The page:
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October 28 Deadline for Filing Widow’s Self-Petition

Prior to October 28, 2009, the visa petition filed by a U.S. citizen for his/her spouse was automatically denied if the citizen spouse died prior to two years of marriage.

Under the law then in effect, only those who were married at least 2 years before the petitioner’s death could obtain their green card. The unfortunate effect of the law was called the “widow penalty” because the surviving spouse was penalized by the citizen spouse’s untimely death.

On October 28, 2009, the President signed a law that ended this widow penalty. Section 568(c) thereof removed the two-year marriage requirement and allowed widows and widowers to self-petition for themselves and their children for permanent residence.

It also set a two-year deadline for widow(er)s whose spouses died before the law was passed. The last day for these spouses to file a self-petition is October 28, 2011. This means, for example, that a surviving spouse who married in 2000 and became widowed in 2001 must file the self-petition on or before that date.

If the citizen spouse died on or after the passage of the law, the widow(er) must file the self-petition within two years of the spouse’s death.

The self-petition is made on Form I-360 which may be filed concurrently with an application for adjustment of status (Form I-485) if the spouse is in the United States. If outside the United States, the spouse can file the Form I-360 with the U.S. embassy or consulate, and then apply for an immigrant visa after approval of the Form I-360. There is no need to submit an affidavit of support from a substitute sponsor.

If an I-130 was filed by the U.S. citizen spouse but it was denied before the law was passed, the widow(er) must file an I-360 petition on or before October 28, 2009.

If an I-130 petition was filed but was “pending” under the law at the time it was passed, the petition is automatically converted to an I-360 petition. On the other hand, an approved I-130 petition that was revoked due to the petitioner’s death would be treated as an approved Form I-360. In both cases, there is no need for a request for conversion but the widow(er) must inform the USCIS of the petitioner’s death.

For the widow(er) to be eligible for conversion benefits, the marriage must have been bona fide, and they must not have been legally separated at the time of death. The widow(er) must not have remarried.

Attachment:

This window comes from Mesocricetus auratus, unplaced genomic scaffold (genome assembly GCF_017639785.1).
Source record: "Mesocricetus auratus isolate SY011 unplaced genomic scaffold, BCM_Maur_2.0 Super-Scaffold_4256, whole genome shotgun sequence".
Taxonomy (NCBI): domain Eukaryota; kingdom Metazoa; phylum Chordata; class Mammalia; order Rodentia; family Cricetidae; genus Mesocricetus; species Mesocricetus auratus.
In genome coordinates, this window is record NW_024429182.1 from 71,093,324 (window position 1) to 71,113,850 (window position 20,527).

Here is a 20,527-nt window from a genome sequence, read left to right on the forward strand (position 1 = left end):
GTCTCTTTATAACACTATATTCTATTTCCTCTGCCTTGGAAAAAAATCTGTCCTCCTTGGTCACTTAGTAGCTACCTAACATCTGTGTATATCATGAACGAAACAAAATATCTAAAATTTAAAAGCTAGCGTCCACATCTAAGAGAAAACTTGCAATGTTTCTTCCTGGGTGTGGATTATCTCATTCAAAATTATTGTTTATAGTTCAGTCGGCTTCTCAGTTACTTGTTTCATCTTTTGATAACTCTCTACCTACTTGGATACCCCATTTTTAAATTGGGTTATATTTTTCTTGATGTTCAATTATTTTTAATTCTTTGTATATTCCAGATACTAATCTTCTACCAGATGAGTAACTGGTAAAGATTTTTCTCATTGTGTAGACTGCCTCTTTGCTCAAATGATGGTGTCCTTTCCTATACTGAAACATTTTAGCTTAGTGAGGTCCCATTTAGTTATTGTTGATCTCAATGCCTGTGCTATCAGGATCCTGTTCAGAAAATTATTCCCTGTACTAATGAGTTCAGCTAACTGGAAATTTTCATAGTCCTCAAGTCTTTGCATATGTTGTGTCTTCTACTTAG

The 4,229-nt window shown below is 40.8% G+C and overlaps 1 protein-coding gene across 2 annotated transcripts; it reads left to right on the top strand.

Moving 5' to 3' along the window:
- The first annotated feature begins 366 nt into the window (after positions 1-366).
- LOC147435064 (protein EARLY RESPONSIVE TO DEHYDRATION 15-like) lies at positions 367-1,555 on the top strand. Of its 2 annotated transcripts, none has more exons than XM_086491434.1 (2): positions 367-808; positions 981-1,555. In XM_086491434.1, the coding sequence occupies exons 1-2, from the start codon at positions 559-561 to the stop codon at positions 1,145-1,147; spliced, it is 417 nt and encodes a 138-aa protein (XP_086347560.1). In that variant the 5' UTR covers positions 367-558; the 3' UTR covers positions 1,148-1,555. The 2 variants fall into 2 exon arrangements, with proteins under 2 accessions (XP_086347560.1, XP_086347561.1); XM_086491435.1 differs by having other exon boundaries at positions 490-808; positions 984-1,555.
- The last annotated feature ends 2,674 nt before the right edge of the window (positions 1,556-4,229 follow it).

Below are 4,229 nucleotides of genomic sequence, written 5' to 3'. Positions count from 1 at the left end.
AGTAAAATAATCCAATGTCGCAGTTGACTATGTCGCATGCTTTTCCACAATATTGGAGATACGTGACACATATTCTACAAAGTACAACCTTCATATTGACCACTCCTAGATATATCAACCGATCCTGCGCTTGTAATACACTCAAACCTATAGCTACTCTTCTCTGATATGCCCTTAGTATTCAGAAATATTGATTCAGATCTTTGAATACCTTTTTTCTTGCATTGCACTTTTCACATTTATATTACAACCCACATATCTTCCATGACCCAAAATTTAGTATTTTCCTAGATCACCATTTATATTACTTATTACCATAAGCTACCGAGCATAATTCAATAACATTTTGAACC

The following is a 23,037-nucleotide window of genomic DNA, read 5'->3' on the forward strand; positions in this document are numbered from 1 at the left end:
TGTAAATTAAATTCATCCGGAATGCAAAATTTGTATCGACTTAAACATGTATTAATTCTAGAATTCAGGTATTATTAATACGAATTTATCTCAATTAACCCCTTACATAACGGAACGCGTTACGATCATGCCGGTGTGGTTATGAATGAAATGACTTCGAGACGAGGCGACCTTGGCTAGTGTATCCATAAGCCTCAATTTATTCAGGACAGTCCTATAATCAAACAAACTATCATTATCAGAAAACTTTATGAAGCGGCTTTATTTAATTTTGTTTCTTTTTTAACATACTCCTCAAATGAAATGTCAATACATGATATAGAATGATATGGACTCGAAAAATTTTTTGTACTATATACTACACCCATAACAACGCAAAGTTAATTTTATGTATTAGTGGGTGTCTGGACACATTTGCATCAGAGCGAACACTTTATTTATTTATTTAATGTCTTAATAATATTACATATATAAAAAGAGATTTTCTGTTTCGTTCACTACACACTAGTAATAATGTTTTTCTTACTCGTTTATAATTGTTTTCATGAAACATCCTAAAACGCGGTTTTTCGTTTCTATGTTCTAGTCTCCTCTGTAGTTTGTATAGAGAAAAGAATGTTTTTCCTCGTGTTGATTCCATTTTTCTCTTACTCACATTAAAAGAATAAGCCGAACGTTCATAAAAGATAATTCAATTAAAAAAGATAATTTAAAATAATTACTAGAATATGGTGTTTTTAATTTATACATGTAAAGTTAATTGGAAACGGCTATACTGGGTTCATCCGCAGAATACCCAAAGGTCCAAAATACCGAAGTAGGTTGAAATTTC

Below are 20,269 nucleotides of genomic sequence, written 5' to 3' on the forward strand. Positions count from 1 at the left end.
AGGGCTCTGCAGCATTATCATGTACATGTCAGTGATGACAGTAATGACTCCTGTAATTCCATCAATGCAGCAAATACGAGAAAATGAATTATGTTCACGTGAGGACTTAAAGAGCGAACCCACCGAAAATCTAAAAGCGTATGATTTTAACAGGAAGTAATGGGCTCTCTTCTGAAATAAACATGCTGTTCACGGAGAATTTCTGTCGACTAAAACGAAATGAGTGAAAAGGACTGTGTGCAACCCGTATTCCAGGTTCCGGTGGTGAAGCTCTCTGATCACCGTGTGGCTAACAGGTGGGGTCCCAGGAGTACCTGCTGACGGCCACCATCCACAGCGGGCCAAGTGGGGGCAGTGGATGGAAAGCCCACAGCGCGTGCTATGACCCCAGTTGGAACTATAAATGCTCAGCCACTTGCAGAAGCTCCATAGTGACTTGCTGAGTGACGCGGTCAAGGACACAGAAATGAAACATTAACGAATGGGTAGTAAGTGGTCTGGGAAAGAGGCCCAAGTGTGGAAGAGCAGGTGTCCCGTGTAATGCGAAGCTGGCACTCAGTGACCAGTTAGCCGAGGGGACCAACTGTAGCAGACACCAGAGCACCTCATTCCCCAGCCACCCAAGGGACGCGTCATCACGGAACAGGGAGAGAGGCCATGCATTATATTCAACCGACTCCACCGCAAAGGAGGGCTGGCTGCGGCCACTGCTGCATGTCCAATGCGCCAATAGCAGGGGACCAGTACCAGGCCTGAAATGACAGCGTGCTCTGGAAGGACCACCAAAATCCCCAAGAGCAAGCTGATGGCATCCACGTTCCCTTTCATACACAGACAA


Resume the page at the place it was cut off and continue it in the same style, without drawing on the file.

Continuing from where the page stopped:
If the widow(er) remarried, it could be argued that he/she may still be eligible to adjust status if an immediate relative petition was filed by the U.S. citizen spouse before his death. In this case, the widow(er) may adjust status as a surviving relative under a different provision of the law and the two-year deadline does not apply. A requirement of that law is that the widow(er) must have resided in the U.S. at the time of the death of the petitioner and must continue to reside in the U.S.

The widow(er) may include unmarried children under 21 years old as derivatives in the self-petition. An unmarried child over 21 years of age may still be eligible if he/she was under 21 when the I-130 petition was filed by the U.S. citizen for the alien spouse, regardless of whether a separate I-130 was filed for the child.

The USCIS will reopen I-485 applications of widow(er)s already in the United States which remained “pending” at the time of the law’s enactment. If the widow(er) left the United States voluntarily without advance parole, the adjustment application would already be considered abandoned, although the widow(er) may apply for an immigrant visa abroad.

The October 28, 2011 deadline should not be missed or else the widow(er) may lose the ability to immigrate. It must be remembered that it is not a deadline to become a permanent resident or to arrive in the United States and that it only sets the last day for starting the process by filing the I-360 petition.

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